#SOCRMx: Week 3 – Working with images

I have found the working with images resources in the Introduction to Social Research Methods MOOC very stimulating. According to the information provided in this course, visual methods are becoming increasingly popular.  I have always been interested in images, knowing that they can elicit ideas and feelings that words cannot. John Berger in his series of programmes on “Ways of Seeing” showed that the relation between what we see and what we know is never settled.

There are three kinds of visual data

  • researcher created, e.g. diagrams, maps, videos, photos
  • participant created, e.g. video diaries
  • researcher curated, e.g. a photo essay, cultural anthropology

Digital technologies have greatly increased the possibilities for working with each of these kinds of data. Images can also be used to elicit information in interviews.

Key considerations when working with visual images for research are: Why use this method? How can it address the research question? What are the best images for the given question? How can the image/s be accessed? What are the ethical implications of using images, e.g. research participant anonymity and right to privacy?

With respect to photos, further considerations relate to how a photo is conceptualised. Is it a copy or is it a more complex construction? Does the camera never lie or do the eye and brain perceive differently to the camera? Do we accept that the photo is evidence or do we consider how the photo was produced, what choices were made, what is included/excluded, what was around the photo that cannot be seen?

The strengths of visual research methods are thought to be that they can:

  • Generate more talk
  • Evoke sensory, affective and emotional responses
  • Encourage reflection on what is taken for granted, what is hidden, what is visible, what is not visible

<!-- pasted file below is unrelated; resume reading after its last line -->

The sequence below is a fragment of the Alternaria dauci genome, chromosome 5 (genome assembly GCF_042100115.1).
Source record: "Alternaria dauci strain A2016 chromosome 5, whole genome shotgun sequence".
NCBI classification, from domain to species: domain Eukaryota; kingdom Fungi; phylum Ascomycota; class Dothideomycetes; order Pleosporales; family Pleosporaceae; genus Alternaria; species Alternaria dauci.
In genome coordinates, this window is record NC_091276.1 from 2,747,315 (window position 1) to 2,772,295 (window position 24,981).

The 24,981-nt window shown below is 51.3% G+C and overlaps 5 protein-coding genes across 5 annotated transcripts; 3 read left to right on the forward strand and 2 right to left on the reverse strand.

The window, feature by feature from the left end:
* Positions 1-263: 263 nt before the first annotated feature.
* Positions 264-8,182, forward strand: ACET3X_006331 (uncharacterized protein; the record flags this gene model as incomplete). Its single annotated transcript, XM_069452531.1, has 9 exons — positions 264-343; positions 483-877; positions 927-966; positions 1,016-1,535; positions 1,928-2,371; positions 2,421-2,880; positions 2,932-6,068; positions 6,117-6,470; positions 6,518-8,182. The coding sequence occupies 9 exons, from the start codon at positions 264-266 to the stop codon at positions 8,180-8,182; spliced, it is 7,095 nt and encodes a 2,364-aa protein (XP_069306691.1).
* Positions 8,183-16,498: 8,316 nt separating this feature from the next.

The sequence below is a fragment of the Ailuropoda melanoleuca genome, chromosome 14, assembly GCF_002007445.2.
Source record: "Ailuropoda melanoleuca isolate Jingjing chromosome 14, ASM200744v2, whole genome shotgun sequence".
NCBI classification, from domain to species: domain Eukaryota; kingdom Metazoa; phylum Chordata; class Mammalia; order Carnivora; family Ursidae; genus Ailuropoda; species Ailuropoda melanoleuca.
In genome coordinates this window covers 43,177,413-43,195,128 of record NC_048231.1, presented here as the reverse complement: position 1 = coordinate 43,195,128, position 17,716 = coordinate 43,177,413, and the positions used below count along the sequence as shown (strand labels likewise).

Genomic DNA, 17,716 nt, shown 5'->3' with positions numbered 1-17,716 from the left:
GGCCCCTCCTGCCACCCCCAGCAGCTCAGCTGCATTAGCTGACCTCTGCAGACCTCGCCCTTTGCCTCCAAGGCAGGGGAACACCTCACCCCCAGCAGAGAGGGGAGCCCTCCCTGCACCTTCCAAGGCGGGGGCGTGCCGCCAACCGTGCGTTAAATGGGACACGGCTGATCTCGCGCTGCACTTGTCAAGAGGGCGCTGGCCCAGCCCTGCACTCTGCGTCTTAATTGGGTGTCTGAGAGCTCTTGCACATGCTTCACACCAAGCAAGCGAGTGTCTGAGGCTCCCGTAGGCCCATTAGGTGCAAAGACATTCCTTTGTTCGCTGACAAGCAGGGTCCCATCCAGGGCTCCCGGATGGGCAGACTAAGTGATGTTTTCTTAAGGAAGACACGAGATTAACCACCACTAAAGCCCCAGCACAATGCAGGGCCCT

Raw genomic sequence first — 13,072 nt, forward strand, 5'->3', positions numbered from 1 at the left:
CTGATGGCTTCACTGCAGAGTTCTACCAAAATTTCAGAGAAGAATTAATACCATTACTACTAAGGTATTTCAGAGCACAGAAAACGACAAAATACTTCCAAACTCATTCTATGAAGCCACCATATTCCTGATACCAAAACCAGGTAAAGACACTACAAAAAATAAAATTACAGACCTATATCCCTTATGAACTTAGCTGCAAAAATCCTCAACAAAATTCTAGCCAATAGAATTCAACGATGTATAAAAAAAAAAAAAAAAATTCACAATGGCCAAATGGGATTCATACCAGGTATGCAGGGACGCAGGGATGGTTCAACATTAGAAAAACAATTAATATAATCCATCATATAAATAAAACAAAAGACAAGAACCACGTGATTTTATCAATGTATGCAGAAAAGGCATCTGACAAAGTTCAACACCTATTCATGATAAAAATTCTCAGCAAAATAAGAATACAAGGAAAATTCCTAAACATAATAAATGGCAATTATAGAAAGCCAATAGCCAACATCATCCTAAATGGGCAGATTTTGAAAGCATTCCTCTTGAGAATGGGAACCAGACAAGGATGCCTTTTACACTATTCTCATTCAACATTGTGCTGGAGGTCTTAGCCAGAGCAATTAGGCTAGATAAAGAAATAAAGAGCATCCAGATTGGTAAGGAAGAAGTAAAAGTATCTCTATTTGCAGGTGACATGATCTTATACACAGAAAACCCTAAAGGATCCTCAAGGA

• Engage with people who find talk challenging
  • Reduce power differentials
  • Are inherently collaborative and interpreted through communication

This week’s task

The task for this method is to spend an hour or two engaging in a small-scale image-creation research activity. I have not taken a photo specifically for this task, but have trawled back through my own photos to find one that might fit the task and raise some of the issues that need to be addressed.

I have selected this photo that was taken in 2012. I could envisage this photo being used for example with Indian tourism students to explore perceptions of inequality.

Source of photo – here

We have been asked to consider six questions.

  • What is depicted in the image(s)?

I think this would be an interesting question to ask the tourism students. For me the image shows an Indian woman carrying a small child apparently unaffected by a white woman sunbathing. This appears to be a normal situation and each appears oblivious of the other, maybe indicating that they live in separate worlds even though they are inhabiting the same space.

  • What were you trying to discover by creating your image(s)

At the time I was on holiday in Mamallapuram, South of Chennai in India. This photo was not planned, but I noticed the incongruity suggested by the scene, probably because I am a white woman and was a tourist. Neither subject was aware of me taking the photo. I don’t think there were any ethics concerned with taking the photo – lots of unknown people appear in my holiday photos. I’m not sure what the ethics would be of using this photo for a real research project, given that there is no way that I could identify or contact either of the subjects.

  • What did the process of image creation involve?

I was in the right place at the right time with my camera ready. This photo was not staged. It was a snapshot in time, but nevertheless I was aware at the time that it conveys a message beyond a beach scene.

  • What is not seen, and why?